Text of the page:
By Simon Bottle, Jun 17 2014 09:07AM
Most of the investment management industry would still argue that buy and hold of developed world stocks is the right asset class going forward, as the engine of an investment portfolio. We would argue that history shows that’s not necessarily a smart place to be.
Markets since 2008 have made the task of managing clients’ money massively more difficult and there is no guarantee that the next 5 years or even decade will be any easier to navigate. Whilst the global financial crisis saw losses of over 50% in many markets, falls of 20% (a level often used to define a bear market), are just as frequent but can still cause significant recovery time.
From 1927 until June 2012, bear markets in the US (using the S&P500 as the reference), have occurred every 3.7 years. The average decline during a Bear Market has been 40.88%. A loss of 40% (which is close to the S&P 500’s drop in 2008) requires a recovery of over 65% just to breakeven.
The reality of stock markets is that bear markets do, and will continue to happen and thus investors need to employ strategies that seek to limit losses providing the benefit of steady gains, with capital preservation as the priority.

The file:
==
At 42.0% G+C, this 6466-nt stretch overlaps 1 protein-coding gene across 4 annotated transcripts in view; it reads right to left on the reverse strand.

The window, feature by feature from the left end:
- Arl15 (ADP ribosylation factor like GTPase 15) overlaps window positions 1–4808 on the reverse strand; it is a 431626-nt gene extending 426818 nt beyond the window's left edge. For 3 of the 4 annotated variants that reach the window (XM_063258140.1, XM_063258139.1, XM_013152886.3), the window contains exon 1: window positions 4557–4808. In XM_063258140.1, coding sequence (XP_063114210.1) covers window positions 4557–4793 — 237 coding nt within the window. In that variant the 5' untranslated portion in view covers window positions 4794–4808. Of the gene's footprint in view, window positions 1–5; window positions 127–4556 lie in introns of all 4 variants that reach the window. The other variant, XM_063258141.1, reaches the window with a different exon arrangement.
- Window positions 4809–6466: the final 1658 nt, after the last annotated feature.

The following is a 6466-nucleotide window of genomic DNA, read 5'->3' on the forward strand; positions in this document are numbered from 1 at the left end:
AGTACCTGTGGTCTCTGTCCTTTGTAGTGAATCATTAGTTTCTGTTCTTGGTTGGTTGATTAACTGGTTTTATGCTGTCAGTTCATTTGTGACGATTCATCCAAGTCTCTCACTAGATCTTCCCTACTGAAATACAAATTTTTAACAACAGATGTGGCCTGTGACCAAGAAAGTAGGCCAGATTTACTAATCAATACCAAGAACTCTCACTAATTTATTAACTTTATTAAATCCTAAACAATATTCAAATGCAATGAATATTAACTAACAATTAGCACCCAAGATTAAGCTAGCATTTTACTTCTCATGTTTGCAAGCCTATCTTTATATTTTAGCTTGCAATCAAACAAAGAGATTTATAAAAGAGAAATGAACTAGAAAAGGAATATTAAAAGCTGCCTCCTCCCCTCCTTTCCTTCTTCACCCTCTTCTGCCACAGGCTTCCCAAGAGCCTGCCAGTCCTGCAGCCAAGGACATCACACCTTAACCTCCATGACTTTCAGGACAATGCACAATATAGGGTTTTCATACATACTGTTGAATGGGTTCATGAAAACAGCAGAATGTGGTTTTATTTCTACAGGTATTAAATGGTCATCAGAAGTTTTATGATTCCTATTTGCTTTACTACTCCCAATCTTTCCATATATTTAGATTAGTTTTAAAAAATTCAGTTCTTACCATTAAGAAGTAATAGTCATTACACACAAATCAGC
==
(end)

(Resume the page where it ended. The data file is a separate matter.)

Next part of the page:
The FTSE 100 all-time high 14 years ago in 1999 was 6950, the 2007 high was 6574, and we care still we below 7000, so on a buy and hold basis, markets have gone nowhere for 14 years. If you then factor in inflation then investors are a long way underwater. And investors sadly often buy high and sell low, which means that in trying to time the markets, they regularly end up even worse off.
We are currently 9 years into the current secular bear market which, given the state of the fundamentals out there could last another decade. And let’s make no bones about it we are still firmly in a bear market. Again the powers that would try and convince you that the rally of the recent past is the beginning of a new secular bull market when all that has happened is a grind back to levels still below that of 1999! The jury is out!
We’re not saying that equities don’t have a place in a portfolio at all. However do not rely on buy and hold of developed market stocks to be all right on the night, especially right now where they are expensive.
As an aside, bonds are the traditionally more conservative portfolio mainstay. They have their own issues too. A recent Barclays equity gilts study showed that government bonds in their opinion will deliver a negative 2% total return the next five years. So to get a decent fixed income return, investors are having to invest in non-investment grade yield bonds, which carries significant risk.